Sunday, 10 February 2019

Venezuela moves its accoutns to Russia's Gazprombank

Venezuela’s oil giant PDVSA moves joint ventures’ accounts to Russia’s Gazprombank – report

Venezuela’s oil giant PDVSA moves joint ventures’ accounts to Russia’s Gazprombank – report
©  Reuters / Isaac Urrutia

9 February, 2019

Amid the tightening noose of US sanctions, Venezuela’s state oil company PDVSA is reportedly moving bank accounts of its joint ventures with foreign companies to Russia’s Gazprombank, Reuters reports, citing documents and sources.

Customers of PDVSA’s joint ventures with US-based Chevron Corp, France's Total SA, Norway's Equinor and other projects with foreign companies have reportedly been instructed to deposit their payments into Russia-based bank accounts following the latest crippling round of Washington’s sanctions, Reuters reports.

Imposed on January 28, the fresh round of sanctions are aimed at cutting the government of Nicholas Maduro off from oil proceeds, after Washington recognized the self-proclaimed ‘interim’ president Juan Guaido and claimed that Venezuela’s state funds and profits should be controlled by the ‘legitimate government.’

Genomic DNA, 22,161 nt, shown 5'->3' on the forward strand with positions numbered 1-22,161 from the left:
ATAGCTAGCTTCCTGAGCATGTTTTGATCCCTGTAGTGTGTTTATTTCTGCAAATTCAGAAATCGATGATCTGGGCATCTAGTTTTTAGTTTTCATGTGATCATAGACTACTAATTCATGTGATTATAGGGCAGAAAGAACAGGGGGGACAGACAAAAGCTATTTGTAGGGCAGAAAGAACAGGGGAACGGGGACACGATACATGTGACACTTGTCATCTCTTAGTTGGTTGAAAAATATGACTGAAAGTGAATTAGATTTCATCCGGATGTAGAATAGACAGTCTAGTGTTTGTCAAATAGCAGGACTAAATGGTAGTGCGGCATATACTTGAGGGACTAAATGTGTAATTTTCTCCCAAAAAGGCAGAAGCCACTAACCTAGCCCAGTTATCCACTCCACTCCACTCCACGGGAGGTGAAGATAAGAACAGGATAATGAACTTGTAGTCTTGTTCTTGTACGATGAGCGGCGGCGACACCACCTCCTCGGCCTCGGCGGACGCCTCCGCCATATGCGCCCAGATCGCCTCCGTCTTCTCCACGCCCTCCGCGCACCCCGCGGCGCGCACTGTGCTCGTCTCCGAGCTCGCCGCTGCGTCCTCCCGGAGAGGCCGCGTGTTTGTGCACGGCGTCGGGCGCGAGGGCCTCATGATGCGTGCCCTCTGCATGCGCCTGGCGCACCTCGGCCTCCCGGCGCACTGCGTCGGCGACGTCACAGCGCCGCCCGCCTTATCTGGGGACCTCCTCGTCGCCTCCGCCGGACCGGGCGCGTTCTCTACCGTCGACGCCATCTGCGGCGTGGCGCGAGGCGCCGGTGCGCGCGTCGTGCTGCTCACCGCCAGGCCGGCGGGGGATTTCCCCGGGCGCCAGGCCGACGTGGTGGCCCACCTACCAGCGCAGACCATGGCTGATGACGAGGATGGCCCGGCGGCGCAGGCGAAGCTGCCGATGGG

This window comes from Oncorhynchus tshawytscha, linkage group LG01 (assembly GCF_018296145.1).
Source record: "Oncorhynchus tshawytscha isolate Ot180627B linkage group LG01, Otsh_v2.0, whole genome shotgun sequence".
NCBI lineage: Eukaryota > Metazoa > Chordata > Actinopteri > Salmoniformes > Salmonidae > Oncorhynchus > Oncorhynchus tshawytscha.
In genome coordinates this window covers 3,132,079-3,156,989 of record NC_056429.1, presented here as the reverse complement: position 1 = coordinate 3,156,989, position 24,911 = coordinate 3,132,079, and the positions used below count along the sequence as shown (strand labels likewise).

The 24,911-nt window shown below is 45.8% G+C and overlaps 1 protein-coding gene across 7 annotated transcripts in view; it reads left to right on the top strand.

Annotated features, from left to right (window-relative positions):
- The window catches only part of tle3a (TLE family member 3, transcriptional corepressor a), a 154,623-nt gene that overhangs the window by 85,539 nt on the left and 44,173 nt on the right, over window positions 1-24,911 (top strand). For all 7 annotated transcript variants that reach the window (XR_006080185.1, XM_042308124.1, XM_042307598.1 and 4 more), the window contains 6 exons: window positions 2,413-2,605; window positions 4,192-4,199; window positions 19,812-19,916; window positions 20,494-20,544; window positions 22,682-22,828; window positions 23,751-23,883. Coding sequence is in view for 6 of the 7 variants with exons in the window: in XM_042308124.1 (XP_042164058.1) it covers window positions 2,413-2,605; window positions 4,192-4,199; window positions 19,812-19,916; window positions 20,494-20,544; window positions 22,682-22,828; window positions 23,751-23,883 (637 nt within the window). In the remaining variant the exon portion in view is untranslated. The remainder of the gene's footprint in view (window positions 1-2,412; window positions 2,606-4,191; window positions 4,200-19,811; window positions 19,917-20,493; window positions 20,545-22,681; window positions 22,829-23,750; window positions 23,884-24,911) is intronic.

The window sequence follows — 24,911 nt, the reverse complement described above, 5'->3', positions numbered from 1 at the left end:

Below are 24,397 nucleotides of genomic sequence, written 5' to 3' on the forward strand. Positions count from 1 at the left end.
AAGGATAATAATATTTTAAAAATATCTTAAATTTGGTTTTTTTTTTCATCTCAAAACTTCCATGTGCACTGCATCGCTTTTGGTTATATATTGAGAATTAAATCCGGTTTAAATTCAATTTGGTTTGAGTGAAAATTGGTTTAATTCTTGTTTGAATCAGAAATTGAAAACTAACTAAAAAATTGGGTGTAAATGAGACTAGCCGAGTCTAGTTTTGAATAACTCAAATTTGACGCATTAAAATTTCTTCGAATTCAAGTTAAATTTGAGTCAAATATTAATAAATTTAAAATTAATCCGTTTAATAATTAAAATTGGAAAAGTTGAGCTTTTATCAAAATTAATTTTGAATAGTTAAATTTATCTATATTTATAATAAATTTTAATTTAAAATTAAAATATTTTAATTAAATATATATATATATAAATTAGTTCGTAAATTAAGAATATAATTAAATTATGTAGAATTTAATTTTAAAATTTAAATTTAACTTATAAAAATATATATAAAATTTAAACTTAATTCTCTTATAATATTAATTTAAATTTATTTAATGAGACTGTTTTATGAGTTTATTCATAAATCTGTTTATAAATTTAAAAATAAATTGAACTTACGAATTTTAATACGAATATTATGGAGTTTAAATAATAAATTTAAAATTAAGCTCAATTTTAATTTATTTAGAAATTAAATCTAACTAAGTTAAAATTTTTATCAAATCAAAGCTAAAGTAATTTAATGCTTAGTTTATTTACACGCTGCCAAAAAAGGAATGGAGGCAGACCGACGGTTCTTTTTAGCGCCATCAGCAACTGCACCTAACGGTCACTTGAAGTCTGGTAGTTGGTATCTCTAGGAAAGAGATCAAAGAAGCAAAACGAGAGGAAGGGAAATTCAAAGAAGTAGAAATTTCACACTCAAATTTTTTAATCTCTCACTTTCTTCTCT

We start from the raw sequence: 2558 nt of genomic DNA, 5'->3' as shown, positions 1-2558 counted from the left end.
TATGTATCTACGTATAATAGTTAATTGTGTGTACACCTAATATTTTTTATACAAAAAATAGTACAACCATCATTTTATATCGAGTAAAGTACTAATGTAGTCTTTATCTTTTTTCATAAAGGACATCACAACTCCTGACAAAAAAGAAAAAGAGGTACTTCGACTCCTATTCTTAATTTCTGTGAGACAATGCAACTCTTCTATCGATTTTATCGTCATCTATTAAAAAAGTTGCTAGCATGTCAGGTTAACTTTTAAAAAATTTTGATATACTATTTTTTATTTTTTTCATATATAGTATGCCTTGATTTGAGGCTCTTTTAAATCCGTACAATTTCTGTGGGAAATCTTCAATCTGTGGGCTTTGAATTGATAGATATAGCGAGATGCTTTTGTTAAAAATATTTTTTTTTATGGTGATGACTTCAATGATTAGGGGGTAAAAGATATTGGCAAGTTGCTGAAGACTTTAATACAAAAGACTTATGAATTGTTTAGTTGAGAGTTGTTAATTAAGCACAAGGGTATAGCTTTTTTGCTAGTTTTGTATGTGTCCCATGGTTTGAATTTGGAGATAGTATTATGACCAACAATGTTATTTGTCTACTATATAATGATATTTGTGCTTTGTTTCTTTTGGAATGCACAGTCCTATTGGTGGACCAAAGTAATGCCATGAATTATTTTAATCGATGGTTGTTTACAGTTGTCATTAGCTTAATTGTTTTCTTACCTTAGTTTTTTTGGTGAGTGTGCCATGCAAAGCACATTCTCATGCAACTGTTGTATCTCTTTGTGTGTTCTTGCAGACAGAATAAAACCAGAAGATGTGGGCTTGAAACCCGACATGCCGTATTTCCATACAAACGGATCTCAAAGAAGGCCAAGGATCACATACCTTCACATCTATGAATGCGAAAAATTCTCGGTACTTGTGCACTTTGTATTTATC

The state oil giant has also been urging its foreign partners to make formal decisions on whether they want to bow to US pressure and bail out or preserve stakes in the joint projects and continue their business in Venezuela, the agency reports. Besides dozens of joint ventures with Western companies, PDVSA also has many projects with Russian companies and Chinese investors, who, according to some assessments, might lose the most from US economic pressure on the Latin American country.

In addition to $7 billion of the assets of PDVSA –and of its US subsidiary 
Citgo– that Washington seized “on behalf of Venezuelan people,” the US expects its sanctions to affect some $11bn-worth of the country’s exports in 2019. Venezuela is home to the world’s largest oil reserves, and oil sales account for 98 percent of export earnings and as much as 50 percent of its GDP.

Dispelling the Trump administration’s hopes that Maduro's government would quickly run out of cash and crumble under pressure from the opposition and the US-led international ‘regime change’ endeavor, the state company has vowed to diversify its sales and reroute exports to customers, particularly those in Europe and Asia, who are not afraid of Washington’s unilateral sanctions.

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